I recently heard about what must be the most exciting discovery in the back of an old wardrobe since, well, Narnia! Continue reading It’s a small, small world…
The pages are still blank, but there is a miraculous feeling of the words being there, written in invisible ink and clamouring to become visible. – Vladimir Nabokov
I’ve been thinking about notebooks. As in, why – when I could choose to collage or decoupage literally anything with postage stamps – why did I choose notebooks? Continue reading The writing on the page
As has frequently been the case in Derby of late, yesterday afternoon was of the rainy persuasion. What to do with such a damp occasion? Another crafternoon with Britta (JaguarSnail), of course! I was mostly on the production line, folding envelopes in anticipation of a new version of the TangleClub to be introduced in June, making address labels to include as extras with craft fair goody bags, and then unwinding with a couple of new collaged notebooks.
Britta was working on a couple of embroidery samples from her new mini zine (coming soon to a TangleStore near you – but not quite yet!); then while I collaged, Britta drew me in action, using her new copic marker pens. She was filling up gaps in an old sketchbook from her university days, hence the JaguarSnail trial business card shown (with personal info inelegantly edited out by yours truly) to the left of the drawing. Flattered though I am by the portrait, I’m afraid it does err to the flattering side & my face is definitely not quite so hollow-cheeked… The hair looks great, though!
Britta was having a ridiculously creative day, and after using some of my excess stamps to trial a little postal patchwork, she then took a different direction with them, and made this oh-so-awesome envelope design:
I love this ‘doodle’ so much! I immediately scanned it, then printed out a sheet as labels, so that Britta can actually mail them (the original being trapped on a tea-stained page within the afore-mentioned sketchbook). Thinking of adding them as a label set to the TangleStore – what do you think?
I should have had even more of Britta’s mail art to show you, as she brought along a whole batch of pre-artified envelopes, ready for me to list in the TangleStore. But I noticed (far too late in the day) that she had not signed her work, so they have temporarily left the building again, to return in the near future inc. JaguarSnail maker’s mark.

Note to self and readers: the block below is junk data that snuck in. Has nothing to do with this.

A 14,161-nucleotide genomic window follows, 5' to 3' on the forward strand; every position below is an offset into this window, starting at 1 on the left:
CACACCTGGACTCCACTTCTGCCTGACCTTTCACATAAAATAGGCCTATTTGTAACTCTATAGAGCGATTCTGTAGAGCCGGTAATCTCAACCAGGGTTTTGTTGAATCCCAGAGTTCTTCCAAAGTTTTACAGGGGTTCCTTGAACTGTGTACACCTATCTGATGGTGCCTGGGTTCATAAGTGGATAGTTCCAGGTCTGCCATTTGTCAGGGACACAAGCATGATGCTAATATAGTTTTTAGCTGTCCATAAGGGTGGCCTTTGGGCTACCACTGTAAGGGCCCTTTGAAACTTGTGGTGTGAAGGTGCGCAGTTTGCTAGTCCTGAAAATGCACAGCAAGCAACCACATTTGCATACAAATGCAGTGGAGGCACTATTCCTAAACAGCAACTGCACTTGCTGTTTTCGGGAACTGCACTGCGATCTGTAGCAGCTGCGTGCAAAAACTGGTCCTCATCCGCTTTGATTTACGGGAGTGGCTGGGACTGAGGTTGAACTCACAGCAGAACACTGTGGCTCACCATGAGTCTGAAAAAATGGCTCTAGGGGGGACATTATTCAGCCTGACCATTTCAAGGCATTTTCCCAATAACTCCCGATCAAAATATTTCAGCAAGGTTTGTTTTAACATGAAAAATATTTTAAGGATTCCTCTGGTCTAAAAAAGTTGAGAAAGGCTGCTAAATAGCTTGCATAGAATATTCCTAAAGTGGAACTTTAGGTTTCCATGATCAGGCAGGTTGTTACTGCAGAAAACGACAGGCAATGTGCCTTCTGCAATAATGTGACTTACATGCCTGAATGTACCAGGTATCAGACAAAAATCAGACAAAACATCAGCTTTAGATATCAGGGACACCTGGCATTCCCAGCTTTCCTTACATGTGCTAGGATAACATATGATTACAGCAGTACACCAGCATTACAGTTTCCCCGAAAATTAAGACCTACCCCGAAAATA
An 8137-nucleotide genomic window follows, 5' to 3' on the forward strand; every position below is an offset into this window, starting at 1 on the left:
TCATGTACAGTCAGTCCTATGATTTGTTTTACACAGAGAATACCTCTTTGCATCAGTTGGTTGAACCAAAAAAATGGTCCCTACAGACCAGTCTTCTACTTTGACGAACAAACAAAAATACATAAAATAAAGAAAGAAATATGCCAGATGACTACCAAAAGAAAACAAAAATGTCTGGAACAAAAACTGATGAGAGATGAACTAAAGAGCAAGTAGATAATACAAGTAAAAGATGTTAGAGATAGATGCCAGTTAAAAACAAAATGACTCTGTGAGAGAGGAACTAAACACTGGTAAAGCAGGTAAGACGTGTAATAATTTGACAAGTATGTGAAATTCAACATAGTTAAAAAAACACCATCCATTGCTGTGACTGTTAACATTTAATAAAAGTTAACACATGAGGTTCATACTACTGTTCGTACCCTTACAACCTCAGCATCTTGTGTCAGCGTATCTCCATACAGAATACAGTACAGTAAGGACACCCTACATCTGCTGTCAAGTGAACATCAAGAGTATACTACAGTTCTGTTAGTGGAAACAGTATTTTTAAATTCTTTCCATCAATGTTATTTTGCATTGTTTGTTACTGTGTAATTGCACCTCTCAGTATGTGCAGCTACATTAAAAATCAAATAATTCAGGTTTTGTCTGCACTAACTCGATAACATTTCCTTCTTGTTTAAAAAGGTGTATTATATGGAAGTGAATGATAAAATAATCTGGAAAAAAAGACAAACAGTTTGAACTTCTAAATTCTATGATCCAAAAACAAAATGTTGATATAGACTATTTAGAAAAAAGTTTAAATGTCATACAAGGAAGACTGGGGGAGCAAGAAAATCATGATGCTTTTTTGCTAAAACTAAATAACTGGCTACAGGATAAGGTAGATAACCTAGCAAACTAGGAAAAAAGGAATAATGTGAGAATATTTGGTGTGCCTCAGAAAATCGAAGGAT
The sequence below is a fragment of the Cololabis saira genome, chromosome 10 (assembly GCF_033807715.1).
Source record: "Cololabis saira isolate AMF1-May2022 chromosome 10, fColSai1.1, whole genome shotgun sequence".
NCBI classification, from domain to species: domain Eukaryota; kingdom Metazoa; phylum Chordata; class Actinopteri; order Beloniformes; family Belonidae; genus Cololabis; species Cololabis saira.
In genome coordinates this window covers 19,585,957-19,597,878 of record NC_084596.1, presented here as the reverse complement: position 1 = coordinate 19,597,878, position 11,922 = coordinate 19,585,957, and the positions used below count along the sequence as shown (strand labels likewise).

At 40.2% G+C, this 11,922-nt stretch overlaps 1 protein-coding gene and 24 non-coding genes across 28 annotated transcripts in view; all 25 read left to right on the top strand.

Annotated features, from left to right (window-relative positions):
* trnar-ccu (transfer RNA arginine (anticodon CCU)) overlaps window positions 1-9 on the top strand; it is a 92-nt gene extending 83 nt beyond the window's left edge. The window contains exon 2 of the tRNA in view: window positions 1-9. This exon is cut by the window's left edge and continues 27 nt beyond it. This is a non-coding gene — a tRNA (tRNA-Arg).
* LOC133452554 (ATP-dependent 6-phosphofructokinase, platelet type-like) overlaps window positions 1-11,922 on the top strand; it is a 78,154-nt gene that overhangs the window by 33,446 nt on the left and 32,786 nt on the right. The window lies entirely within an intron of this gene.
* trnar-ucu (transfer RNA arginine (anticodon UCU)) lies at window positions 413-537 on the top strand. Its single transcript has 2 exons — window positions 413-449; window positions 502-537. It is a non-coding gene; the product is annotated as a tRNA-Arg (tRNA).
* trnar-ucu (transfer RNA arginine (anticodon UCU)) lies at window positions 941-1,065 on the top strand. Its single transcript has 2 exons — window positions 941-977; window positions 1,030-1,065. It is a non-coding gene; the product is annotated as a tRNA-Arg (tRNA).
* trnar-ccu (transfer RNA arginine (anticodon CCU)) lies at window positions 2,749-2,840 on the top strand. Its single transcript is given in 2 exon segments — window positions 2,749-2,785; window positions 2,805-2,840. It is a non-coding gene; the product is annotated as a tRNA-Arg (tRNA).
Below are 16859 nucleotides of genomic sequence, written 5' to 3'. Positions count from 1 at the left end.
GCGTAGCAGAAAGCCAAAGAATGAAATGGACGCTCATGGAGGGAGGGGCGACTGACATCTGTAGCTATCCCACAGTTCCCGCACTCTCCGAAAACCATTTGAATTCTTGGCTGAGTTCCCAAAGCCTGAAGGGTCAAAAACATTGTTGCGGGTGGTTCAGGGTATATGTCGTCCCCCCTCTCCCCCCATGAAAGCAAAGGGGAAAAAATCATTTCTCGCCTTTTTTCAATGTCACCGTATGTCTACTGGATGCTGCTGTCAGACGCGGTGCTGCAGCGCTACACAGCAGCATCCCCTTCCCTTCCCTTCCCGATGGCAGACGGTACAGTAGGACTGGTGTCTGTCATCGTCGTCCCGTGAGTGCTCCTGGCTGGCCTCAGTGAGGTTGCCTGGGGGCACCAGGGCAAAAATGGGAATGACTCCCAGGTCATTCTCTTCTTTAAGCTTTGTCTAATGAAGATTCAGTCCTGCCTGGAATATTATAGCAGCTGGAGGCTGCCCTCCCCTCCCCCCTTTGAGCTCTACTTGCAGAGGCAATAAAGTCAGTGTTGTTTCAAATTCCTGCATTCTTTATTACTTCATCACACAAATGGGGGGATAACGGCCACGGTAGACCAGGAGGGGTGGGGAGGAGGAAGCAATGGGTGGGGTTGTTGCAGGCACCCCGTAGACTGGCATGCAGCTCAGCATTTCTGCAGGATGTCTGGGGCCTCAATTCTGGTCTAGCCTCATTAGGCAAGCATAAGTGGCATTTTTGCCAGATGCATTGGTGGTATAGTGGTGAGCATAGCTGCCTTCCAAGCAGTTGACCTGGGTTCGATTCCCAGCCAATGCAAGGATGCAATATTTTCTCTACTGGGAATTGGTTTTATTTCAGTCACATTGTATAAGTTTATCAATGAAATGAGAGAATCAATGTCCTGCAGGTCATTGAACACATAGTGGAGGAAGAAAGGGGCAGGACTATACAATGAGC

Yep, there was an awful lot of craft (and art!) afoot in Tangledom yesterday, and there’s still so much more to come! I have new projects coming out of my ears, so please keep an eye on the TangleStore, Twitter, and of course here on the blog for all the latest updates. 🙂
This post is really more of a ‘show-and-tell’ for one of the notebooks I included in my last post’s mini gallery. I was so pleased with the way it turned out that I decided it justified having a little more of a showcase:
The pattern began as an expansion of the pinwheel motif on the mini notebook shown right, but when expanded it takes on all new qualities. The pinwheels combine to produce new illusions – diamond shaped colour-blocks, and an overall prismatic effect. I realise quilters (etc) are probably quite familiar with how this process works, but it’s a lot of fun to see in action, especially when you don’t know in advance what the overall effect will be. I love the way the colours play/bounce off each other; would be interesting to experiment with multi-tones of a single colour family, too…
Today I took a short break from Etsying in order to actually make my mum a handmade Mother’s Day card for once. I know my overseas readers don’t need to think about this just yet, but over here in the UK, Mothering Sunday is this weekend, so I was cutting it a bit fine!